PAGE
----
We’ve certainly explored two-factor authentication among other security measures, and we continue to introduce features, such as https, to help users keep their accounts secure. This support article and this blog post offer additional information and tips.
Translation: Either a) we don’t know, or b) we know but we’re not willing to say.
Granted, implementing two factors on Twitter would be a bit trickier than on Facebook or Google, where presumably most people log in using a single genuine identity. Twitter on the other hand, encourages multiple identities. I know of one privacy wonk who has at least six. Tying six identities to one smart phone number makes things a little harder to manage for Twitter, though hardly impossible.
Having an attacker gain access to your Twitter account may not seem like a big deal, and for many people it isn’t. But if you link from Twitter to other accounts, like your blog or email address, that gives the attacker more ways to get to you. If you use the same password to log in to other sites – or use Twitter itself to authenticate you, as many sites do -- it becomes something you need to seriously worry about.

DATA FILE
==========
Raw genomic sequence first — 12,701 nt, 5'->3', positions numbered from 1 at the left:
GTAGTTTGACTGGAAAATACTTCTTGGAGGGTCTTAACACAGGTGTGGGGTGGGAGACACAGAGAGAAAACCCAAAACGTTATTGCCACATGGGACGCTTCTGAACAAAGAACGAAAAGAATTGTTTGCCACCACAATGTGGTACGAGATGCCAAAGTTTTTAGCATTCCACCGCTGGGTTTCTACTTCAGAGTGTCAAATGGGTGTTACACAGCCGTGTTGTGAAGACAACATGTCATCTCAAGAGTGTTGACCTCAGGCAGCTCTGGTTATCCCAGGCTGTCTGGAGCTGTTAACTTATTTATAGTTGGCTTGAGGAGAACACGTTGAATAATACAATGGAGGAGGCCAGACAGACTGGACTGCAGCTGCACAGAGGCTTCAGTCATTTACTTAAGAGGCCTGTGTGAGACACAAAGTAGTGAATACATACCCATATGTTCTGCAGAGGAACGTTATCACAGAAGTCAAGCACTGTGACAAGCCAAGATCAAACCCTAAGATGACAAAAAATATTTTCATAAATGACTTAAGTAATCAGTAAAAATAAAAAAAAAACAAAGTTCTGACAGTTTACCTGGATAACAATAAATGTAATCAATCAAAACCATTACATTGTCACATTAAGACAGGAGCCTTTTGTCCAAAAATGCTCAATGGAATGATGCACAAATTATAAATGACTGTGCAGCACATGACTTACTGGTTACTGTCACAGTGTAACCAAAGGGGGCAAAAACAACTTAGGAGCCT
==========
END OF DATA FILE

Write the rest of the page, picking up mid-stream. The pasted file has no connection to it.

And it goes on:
Just ask Wired’s Mat Honan, who found his digital life eviscerated by hackers who simply coveted his @mat Twitter handle, then proceeded to gain access to his Apple and Amazon accounts.
Twitter offers advice on how to keep your identity safe here. If you’re unsure about whether you’ve been compromised, the best advice I can give is to log in to Twitter directly and change your password. Do it right now, I’ll wait. And keep your pants handy; you never know when you might need them.
Got a question about social media? TY4NS blogger Dan Tynan may have the answer (and if not, he’ll make something up). Visit his snarky, occasionally NSFW blog eSarcasm or follow him on Twitter: @tynanwrites. For the latest IT news, analysis and how-to’s, follow ITworld on Twitter and Facebook.
Now read this: